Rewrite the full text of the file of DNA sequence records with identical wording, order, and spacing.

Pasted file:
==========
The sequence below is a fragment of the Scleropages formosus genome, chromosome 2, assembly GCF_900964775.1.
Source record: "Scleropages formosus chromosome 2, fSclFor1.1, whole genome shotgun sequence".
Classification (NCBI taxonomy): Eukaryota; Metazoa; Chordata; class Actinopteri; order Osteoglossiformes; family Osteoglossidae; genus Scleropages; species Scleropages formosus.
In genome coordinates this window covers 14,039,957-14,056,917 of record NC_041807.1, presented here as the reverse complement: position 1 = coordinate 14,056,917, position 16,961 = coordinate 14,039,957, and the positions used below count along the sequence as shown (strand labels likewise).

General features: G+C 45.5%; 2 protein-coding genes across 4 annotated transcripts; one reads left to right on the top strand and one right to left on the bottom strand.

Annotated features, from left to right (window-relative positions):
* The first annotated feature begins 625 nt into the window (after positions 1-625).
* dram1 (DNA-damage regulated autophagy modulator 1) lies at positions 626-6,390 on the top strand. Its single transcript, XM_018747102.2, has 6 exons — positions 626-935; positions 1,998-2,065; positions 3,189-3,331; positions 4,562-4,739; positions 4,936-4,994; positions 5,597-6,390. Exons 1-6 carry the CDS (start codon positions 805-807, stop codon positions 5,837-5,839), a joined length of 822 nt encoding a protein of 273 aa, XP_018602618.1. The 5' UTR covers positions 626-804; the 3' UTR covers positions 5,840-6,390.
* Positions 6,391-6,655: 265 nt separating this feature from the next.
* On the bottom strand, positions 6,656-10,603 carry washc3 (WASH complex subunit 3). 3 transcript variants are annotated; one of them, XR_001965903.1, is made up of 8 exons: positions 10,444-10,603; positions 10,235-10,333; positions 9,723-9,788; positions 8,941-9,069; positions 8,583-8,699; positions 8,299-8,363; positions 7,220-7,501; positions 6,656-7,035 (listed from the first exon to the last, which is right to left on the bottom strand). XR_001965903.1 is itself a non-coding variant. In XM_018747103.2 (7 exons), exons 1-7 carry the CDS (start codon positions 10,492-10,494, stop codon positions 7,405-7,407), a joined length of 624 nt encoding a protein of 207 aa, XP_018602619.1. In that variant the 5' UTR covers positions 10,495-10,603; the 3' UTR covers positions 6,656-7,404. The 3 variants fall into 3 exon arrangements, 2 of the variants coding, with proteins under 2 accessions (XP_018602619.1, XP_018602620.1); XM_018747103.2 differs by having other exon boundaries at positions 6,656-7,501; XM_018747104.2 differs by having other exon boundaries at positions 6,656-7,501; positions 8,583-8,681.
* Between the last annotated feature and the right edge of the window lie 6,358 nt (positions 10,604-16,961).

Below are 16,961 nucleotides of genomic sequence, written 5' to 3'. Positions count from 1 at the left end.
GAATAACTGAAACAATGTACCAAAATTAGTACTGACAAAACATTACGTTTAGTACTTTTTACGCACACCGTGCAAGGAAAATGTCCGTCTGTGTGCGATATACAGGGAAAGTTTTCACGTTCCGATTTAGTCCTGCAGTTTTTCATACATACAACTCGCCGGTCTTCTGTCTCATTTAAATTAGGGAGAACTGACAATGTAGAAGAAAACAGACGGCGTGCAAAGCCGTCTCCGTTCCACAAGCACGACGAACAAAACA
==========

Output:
The sequence below is a fragment of the Scleropages formosus genome, chromosome 2, assembly GCF_900964775.1.
Source record: "Scleropages formosus chromosome 2, fSclFor1.1, whole genome shotgun sequence".
Classification (NCBI taxonomy): Eukaryota; Metazoa; Chordata; class Actinopteri; order Osteoglossiformes; family Osteoglossidae; genus Scleropages; species Scleropages formosus.
In genome coordinates this window covers 14,039,957-14,056,917 of record NC_041807.1, presented here as the reverse complement: position 1 = coordinate 14,056,917, position 16,961 = coordinate 14,039,957, and the positions used below count along the sequence as shown (strand labels likewise).

General features: G+C 45.5%; 2 protein-coding genes across 4 annotated transcripts; one reads left to right on the top strand and one right to left on the bottom strand.

Annotated features, from left to right (window-relative positions):
* The first annotated feature begins 625 nt into the window (after positions 1-625).
* dram1 (DNA-damage regulated autophagy modulator 1) lies at positions 626-6,390 on the top strand. Its single transcript, XM_018747102.2, has 6 exons — positions 626-935; positions 1,998-2,065; positions 3,189-3,331; positions 4,562-4,739; positions 4,936-4,994; positions 5,597-6,390. Exons 1-6 carry the CDS (start codon positions 805-807, stop codon positions 5,837-5,839), a joined length of 822 nt encoding a protein of 273 aa, XP_018602618.1. The 5' UTR covers positions 626-804; the 3' UTR covers positions 5,840-6,390.
* Positions 6,391-6,655: 265 nt separating this feature from the next.
* On the bottom strand, positions 6,656-10,603 carry washc3 (WASH complex subunit 3). 3 transcript variants are annotated; one of them, XR_001965903.1, is made up of 8 exons: positions 10,444-10,603; positions 10,235-10,333; positions 9,723-9,788; positions 8,941-9,069; positions 8,583-8,699; positions 8,299-8,363; positions 7,220-7,501; positions 6,656-7,035 (listed from the first exon to the last, which is right to left on the bottom strand). XR_001965903.1 is itself a non-coding variant. In XM_018747103.2 (7 exons), exons 1-7 carry the CDS (start codon positions 10,492-10,494, stop codon positions 7,405-7,407), a joined length of 624 nt encoding a protein of 207 aa, XP_018602619.1. In that variant the 5' UTR covers positions 10,495-10,603; the 3' UTR covers positions 6,656-7,404. The 3 variants fall into 3 exon arrangements, 2 of the variants coding, with proteins under 2 accessions (XP_018602619.1, XP_018602620.1); XM_018747103.2 differs by having other exon boundaries at positions 6,656-7,501; XM_018747104.2 differs by having other exon boundaries at positions 6,656-7,501; positions 8,583-8,681.
* Between the last annotated feature and the right edge of the window lie 6,358 nt (positions 10,604-16,961).

Below are 16,961 nucleotides of genomic sequence, written 5' to 3'. Positions count from 1 at the left end.
GAATAACTGAAACAATGTACCAAAATTAGTACTGACAAAACATTACGTTTAGTACTTTTTACGCACACCGTGCAAGGAAAATGTCCGTCTGTGTGCGATATACAGGGAAAGTTTTCACGTTCCGATTTAGTCCTGCAGTTTTTCATACATACAACTCGCCGGTCTTCTGTCTCATTTAAATTAGGGAGAACTGACAATGTAGAAGAAAACAGACGGCGTGCAAAGCCGTCTCCGTTCCACAAGCACGACGAACAAAACA